1)       The Sin of the Hidden Trade-off

This sin is characterised by using one environmental attribute to suggest that a product is “green”.  The report cites that often claims are made based on a narrow set of green criteria and do not necessarily take into account a complete environmental analysis that looks at a product’s full lifecycle.   A case in point is a recent article (see below) from Queens Journal on a “carbon-positive” wine company.  Plantatree wine promises to plant a conifer sapling for every bottle sold in an attempt to offset the CO2 emitted from an average Canadian.  While a laudable initiative, the article points out that it may be more beneficial to offset the emissions caused from the production process for making the wine itself.   

2)       The Sin of No Proof

Pretty self-explanatory, ‘the sin of no proof’ occurs when product make unsubstantiated claims about their green attributes.  Products sometimes make claims to be energy-efficient or not tested on animals, to name a few examples, but provide no backup information or certification as proof. 

3)       Sin of Irrelevance

Products will sometimes promote themselves as being distinctively green when in reality, they are acting in compliance with local laws and regulations.  Terra Choice uses “CFCs” as an example.  These substances have been legally banned for 30 years, therefore all products are CFC-free.  Those touting themselves as such are misleading the public into believing they are in some way more progressive than they really are. 

4)       Sin of Vagueness

The sin of vagueness is characterized by claims that are ambiguous or meaningless.  One common example is products that print the Mobius loop (recycling symbol) without a qualifying statement that tells consumer exactly what, and how much, of the product is made from recycled content.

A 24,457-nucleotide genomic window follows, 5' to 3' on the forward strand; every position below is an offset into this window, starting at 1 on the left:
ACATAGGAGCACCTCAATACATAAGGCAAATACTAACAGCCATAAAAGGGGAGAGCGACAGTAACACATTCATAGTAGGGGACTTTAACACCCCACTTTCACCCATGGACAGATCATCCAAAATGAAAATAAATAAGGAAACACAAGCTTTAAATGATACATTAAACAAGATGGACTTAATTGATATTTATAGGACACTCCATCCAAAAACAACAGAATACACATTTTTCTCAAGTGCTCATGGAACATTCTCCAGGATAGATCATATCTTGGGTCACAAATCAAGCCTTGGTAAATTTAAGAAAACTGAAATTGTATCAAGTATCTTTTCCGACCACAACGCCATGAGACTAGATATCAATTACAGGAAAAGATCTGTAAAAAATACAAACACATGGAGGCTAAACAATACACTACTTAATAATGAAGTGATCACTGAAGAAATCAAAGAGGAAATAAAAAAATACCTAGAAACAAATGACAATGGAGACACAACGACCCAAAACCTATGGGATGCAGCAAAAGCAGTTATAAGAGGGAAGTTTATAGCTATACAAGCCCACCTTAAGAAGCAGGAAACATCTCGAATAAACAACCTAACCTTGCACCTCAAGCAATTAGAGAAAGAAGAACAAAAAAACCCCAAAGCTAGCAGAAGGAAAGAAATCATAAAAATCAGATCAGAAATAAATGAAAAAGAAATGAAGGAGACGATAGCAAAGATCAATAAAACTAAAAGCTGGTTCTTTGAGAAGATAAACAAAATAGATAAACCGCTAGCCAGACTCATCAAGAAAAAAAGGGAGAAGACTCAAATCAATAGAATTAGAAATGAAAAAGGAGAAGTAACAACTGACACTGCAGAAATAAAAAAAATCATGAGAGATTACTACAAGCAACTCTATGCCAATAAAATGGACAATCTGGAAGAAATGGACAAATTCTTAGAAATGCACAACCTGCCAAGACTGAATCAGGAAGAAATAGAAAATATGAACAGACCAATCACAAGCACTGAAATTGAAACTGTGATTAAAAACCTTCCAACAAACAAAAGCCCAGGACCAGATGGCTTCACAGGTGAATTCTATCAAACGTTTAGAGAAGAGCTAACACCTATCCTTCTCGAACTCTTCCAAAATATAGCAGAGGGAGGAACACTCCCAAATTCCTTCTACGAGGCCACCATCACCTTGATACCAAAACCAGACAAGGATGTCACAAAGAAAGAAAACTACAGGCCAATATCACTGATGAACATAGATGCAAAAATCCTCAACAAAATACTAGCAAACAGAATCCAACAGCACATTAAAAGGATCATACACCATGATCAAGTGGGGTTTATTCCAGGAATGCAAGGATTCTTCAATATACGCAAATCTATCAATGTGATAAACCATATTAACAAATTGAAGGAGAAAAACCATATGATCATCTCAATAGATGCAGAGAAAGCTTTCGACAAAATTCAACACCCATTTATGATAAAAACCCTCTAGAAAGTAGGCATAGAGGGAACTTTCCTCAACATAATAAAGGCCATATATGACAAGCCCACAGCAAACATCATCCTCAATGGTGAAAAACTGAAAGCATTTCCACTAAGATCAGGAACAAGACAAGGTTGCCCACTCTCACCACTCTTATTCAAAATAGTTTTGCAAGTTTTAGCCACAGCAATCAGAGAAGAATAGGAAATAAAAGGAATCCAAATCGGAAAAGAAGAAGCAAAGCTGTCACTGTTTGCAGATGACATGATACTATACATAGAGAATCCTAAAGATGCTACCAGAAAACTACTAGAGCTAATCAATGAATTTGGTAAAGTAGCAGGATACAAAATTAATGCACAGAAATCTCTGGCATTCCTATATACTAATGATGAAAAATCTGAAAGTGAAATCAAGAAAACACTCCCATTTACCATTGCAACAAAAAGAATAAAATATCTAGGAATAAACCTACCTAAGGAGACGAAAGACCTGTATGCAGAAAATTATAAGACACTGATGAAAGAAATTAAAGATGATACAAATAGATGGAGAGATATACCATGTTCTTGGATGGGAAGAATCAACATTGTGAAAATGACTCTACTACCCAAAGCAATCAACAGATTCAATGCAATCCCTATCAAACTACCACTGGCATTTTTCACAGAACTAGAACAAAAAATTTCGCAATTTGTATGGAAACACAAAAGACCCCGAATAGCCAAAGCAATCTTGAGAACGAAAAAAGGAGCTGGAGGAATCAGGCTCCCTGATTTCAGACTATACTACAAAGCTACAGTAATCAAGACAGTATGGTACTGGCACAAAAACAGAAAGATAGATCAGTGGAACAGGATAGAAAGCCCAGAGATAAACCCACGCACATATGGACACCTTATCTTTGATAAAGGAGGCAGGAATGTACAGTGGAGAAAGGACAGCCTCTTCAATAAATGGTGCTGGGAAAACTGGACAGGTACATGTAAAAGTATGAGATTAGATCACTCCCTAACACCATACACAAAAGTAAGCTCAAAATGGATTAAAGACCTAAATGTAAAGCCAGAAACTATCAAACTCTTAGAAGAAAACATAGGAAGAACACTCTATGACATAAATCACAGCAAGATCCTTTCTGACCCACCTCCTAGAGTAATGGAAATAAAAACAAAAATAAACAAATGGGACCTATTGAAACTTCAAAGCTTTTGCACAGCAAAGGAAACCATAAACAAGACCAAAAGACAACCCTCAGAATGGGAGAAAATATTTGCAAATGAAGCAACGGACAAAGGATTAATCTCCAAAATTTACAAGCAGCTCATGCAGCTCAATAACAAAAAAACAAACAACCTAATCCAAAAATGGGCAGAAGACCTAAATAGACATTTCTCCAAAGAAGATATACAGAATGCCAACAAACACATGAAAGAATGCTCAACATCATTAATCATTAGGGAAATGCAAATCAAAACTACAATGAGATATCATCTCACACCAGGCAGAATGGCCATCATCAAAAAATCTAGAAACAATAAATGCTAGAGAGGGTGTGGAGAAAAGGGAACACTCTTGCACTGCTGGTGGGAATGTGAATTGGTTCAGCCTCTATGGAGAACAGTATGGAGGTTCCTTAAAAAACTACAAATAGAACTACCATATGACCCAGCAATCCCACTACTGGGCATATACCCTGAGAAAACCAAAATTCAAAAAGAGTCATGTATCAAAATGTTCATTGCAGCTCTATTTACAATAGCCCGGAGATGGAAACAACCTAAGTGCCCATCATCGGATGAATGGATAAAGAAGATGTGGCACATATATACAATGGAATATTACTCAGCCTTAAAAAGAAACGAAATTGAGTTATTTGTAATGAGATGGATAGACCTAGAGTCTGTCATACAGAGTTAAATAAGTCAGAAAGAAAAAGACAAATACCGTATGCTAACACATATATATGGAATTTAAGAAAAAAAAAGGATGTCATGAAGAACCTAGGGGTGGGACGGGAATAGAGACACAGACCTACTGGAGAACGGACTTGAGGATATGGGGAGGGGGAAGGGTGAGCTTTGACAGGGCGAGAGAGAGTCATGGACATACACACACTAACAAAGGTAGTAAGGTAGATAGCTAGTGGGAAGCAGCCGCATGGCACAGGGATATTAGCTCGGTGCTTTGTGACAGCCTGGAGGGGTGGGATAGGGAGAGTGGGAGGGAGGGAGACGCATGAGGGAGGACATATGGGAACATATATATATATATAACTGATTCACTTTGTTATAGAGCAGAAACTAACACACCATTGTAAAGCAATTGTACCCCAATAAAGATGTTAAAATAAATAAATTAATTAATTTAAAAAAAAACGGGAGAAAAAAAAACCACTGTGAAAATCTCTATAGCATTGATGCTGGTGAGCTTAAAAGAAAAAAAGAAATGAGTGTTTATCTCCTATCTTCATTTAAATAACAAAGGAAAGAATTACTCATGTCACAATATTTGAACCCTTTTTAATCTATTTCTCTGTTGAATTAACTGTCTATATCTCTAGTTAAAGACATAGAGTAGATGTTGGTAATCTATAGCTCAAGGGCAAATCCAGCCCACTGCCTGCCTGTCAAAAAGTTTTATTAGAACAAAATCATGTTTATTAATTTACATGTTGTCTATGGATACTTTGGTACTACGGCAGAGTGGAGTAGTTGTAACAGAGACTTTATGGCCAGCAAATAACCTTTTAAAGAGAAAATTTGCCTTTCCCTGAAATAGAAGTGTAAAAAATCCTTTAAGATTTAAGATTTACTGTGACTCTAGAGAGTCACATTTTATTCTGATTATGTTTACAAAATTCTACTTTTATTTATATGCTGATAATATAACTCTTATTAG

5)       Sin of Lesser of Two Evils

Organic cigarettes or environmentally preferable herbicides are examples of products guilty of ‘the sin of lesser of two evils’.  Although such products may indeed offer favourable environmental attributes, the products, themselves, pose greater negative impact to the environment and human health. 

6)       Sin of Fibbing

Again, this is pretty self-explanatory.  Simply put, some products will lie outright about their environmental qualifications.  Although this is least common among the sins, it can occur. How do you avoid these sinful products?  The recommended approach is to first look for eco certifications standardized by bodies that issue guidelines for making environmental claims.  As an example, ISO 14024 sets guidelines or standards for third party Eco-labelling organizations to follow and ensures that environmental information is presented accurately.  Furthermore, the report suggests that consumers remain aware of the six sins and attempt to evaluate products accordingly. 

Although this report focused on greenwashing, the same may occur with ethical claims as well.  Therefore, look for fair trade certifications for added assurance these products meet the standards you expect.

Look for the Logo.  (Examples of product certifications)

Ecologo   Fair Trade Certified

More information on product certifications bodies:

www.ecologo.org

www.transfair.ca

For a copy of the TerraChoice report, please go to: http://www.terrachoice.com/Home/Greenwashing/The%20Six%20Sins 

Queen’s journal article on Green Wine: http://www.queensjournal.ca/story/2008-01-15/news/tapping-sustainable-wine/ 

For more information on ISO 14024, please go to: http://www.iso.org/iso/iso_catalogue/catalogue_tc/catalogue_detail.htm?csnumber=23145